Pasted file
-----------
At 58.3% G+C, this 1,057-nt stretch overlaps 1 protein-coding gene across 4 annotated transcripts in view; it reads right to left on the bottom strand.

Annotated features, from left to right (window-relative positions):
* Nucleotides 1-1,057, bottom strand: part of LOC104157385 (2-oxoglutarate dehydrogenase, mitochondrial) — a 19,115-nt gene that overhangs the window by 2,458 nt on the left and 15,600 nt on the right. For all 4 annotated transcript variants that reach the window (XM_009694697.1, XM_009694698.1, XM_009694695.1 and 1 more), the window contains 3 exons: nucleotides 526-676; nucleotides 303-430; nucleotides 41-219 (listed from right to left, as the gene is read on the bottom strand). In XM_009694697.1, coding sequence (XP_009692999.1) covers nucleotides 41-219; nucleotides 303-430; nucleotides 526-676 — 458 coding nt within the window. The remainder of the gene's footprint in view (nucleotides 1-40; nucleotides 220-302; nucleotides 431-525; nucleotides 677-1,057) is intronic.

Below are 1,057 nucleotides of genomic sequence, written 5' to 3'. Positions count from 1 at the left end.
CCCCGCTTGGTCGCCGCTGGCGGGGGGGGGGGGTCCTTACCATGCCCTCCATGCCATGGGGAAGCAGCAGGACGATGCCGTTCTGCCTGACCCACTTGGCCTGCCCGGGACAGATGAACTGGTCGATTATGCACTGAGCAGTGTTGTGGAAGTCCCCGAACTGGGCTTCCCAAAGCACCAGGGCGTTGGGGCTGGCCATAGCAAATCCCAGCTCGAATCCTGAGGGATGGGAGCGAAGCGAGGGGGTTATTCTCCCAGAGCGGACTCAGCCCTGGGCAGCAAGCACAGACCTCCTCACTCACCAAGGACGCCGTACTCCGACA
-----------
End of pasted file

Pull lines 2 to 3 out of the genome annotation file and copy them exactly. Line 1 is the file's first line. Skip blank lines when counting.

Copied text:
Annotated features, from left to right (window-relative positions):
* Nucleotides 1-1,057, bottom strand: part of LOC104157385 (2-oxoglutarate dehydrogenase, mitochondrial) — a 19,115-nt gene that overhangs the window by 2,458 nt on the left and 15,600 nt on the right. For all 4 annotated transcript variants that reach the window (XM_009694697.1, XM_009694698.1, XM_009694695.1 and 1 more), the window contains 3 exons: nucleotides 526-676; nucleotides 303-430; nucleotides 41-219 (listed from right to left, as the gene is read on the bottom strand). In XM_009694697.1, coding sequence (XP_009692999.1) covers nucleotides 41-219; nucleotides 303-430; nucleotides 526-676 — 458 coding nt within the window. The remainder of the gene's footprint in view (nucleotides 1-40; nucleotides 220-302; nucleotides 431-525; nucleotides 677-1,057) is intronic.